The major advantage of the functional organization over those listed is that the organization is quite stable. Project organizations are created and disbanded as the need for them arises. Functional organizations are also able to have high levels of expertise in specific skill areas. These organizations also resist change.
Managing is primarily concerned with ''consistently producing key results expected by stakeholders,'' while leading involves:
• Establishing direction—developing both a vision of the future and strategies for producing the changes needed to achieve that vision.
• Aligning people—communicating the vision by words and deeds to all those whose cooperation may be needed to achieve the vision.
• Motivating and inspiring—helping people energize themselves to overcome political, bureaucratic, and resource barriers to change.
The matrix organization allows for multifunctional teams to be formed as the need arises with different projects being contracted for by the company.
The pure project organization is best used in cases where the project is very large and some distance from the home office. The project manager has a high level of authority.
A weak matrix organization is one where the project managers have less authority over their projects than in the strong matrix or balanced matrix organizations. In many organizations these managers are not called project managers but project expediters or coordinators.
When the project management team is able to influence or direct staff assignments, it must consider the characteristics of the potentially available staff. Considerations include, but are not limited to:
• Previous experience—have the individuals or groups done similar or related work before? Have they done it well?
• Personal interests—are the individuals or groups interested in working on this project?
• Personal characteristics—are the individuals or groups likely to work well together as a team?
• Availability—will the most desirable individuals or groups be available in the necessary time frames?
Since the project manager is responsible for a temporary multifunctional team of people who are brought together for the purpose of one project it is most important that the project manager perform the function of integration.
The project office is an organization for supporting many project teams. This organization may support the project teams with common services that each of the teams needs, such as training, software, tools, and methodologies.
Human resource administrative activities are seldom a direct responsibility of the project management team. Many organizations have a variety of policies, guidelines, and procedures that can help the project management team with various aspects of organizational planning. For example, an organization that views managers as ''coaches'' is likely to have documentation on how the role of ''coach'' is to be performed.
The project management office is the place where the project teams and the project managers reside. It should not be confused with the project office, which is a support organization for the project teams and the project managers. The manager of the project management office has the project managers report to him or her.
Of the four conflict resolution techniques listed, problem solving is the most long lasting. In problem solving more additional facts are gathered until it becomes clear that there is one solution to the problem that is the best solution. The others listed do not provide permanent solutions, as the persons in conflict will later disagree again.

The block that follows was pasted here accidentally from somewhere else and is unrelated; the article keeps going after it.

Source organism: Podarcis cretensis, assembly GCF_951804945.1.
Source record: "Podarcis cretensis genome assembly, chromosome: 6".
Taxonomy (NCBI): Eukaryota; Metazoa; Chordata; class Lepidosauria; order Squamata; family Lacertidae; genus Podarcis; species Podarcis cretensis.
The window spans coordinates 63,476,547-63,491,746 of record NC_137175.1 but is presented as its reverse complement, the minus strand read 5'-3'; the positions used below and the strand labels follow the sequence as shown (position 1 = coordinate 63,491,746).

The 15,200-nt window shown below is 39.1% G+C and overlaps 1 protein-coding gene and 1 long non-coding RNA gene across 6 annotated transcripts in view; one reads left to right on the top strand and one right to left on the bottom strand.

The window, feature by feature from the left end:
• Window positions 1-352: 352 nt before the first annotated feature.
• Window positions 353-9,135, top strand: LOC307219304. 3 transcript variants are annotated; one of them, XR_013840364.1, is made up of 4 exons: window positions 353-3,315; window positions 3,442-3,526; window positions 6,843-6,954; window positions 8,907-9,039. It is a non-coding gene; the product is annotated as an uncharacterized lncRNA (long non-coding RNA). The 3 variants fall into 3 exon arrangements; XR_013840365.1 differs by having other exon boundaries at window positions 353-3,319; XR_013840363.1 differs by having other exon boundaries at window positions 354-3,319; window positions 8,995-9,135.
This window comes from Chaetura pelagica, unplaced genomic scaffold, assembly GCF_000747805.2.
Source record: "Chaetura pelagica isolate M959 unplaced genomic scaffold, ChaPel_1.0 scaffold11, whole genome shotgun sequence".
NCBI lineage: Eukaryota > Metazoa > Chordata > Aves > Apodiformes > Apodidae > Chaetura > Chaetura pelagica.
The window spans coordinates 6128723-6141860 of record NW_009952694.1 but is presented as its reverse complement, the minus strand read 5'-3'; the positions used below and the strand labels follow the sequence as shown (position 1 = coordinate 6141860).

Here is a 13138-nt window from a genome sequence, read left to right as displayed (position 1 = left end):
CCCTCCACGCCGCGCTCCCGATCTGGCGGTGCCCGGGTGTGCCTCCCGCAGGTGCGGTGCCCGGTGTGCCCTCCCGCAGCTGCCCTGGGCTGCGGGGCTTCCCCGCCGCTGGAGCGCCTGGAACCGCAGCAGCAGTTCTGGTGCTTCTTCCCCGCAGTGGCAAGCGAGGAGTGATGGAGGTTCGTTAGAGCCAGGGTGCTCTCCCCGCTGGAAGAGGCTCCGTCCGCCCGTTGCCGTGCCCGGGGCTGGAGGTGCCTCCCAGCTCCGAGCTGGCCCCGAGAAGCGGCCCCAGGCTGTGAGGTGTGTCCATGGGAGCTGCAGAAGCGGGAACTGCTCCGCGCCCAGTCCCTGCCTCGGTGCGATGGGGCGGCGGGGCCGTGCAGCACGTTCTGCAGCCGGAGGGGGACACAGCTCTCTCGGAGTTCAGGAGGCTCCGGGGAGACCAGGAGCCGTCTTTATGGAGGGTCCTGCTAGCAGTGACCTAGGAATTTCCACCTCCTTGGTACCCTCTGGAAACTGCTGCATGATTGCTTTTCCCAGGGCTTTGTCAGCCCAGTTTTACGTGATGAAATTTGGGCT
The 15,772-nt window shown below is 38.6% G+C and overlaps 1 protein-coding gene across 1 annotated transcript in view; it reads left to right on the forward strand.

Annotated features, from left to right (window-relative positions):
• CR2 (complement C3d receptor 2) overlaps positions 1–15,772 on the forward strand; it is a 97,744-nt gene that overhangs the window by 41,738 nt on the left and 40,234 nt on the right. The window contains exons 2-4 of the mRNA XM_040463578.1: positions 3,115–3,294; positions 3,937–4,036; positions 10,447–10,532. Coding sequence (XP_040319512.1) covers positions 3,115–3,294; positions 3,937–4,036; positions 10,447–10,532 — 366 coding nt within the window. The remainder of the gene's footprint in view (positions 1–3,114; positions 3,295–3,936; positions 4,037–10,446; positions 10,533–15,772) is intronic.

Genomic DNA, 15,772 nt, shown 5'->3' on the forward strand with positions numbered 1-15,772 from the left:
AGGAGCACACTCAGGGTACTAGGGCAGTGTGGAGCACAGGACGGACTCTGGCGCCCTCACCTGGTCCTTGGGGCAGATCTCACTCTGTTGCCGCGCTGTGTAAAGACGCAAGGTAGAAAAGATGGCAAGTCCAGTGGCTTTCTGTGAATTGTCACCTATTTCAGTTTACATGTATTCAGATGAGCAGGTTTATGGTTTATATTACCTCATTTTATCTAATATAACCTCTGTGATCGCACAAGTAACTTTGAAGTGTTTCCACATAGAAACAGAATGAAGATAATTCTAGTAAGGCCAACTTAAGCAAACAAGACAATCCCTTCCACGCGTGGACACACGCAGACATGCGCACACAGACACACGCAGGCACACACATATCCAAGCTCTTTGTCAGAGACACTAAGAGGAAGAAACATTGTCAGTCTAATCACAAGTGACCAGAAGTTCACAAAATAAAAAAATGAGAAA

Weak matrices maintain many of the characteristics of a functional organization, and the project manager role is more that of a coordinator or expediter than that of a manager. In similar fashion, strong matrices have many of the characteristics of the projectized organization—full-time project managers with considerable authority and full-time project administrative staff.
Particular attention should be paid to how project team members (individuals or groups) will be released when they are no longer needed on the project. Appropriate reassignment procedures may:
• Reduce costs by reducing or eliminating the tendency to ''make work'' to fill the time between this assignment and the next.
• Improve morale by reducing or eliminating uncertainty about future employment opportunities.
The project life cycle defines the beginning and the end of the project. Depending on the project life cycle definition, the beginning and ending parts of the project may or may not be included in this project. For example, transition at the end of the project to some ongoing effort may be part of the project or the ongoing effort.
Projects must often have their own reward and recognition systems since the systems of the performing organization may be not appropriate. For example, the willingness to work overtime in order to meet an aggressive schedule objective should be rewarded or recognized; needing to work overtime as the result of poor planning should not be.
Good listening is an important skill for any manager. One of the ways that you can become a skilled listener is by repeating some of the things that are said. Summarizing gives yourself and others a repeat of important points and makes the speaker feel more relaxed and in a friendly atmosphere.
The outputs from team development are performance improvements and input to performance appraisals.
Creative problem solving is when an innovative approach to the problem is used. The problem was solved not by improving service but by making the area where the customers wait more friendly and enjoyable.
The project management team must identify the stakeholders, determine what their needs and expectations are, and then manage and influence those expectations to ensure a successful project. Key stakeholders on every project include:
• Performing organization—the enterprise whose employees are most directly involved in doing the work of the project.
• Sponsor—the individual or group within the performing organization who provides the financial resources, in cash or in kind, for the project.
• The structure of the performing organization often constrains the availability of resources or terms under which they become available to the project. Therefore, commitment of top levels of management is important to every aspect of the project.
The project team kick-off meeting is the first meeting of the project team. It should aim to do all of the items mentioned.
Co-location involves placing all, or almost all, of the most active project team members in the same physical location to enhance their ability to perform as a team. Co-location is widely used on larger projects and can also be effective for smaller projects (e.g., with a "war room'' where the team congregates or leaves in-process work items).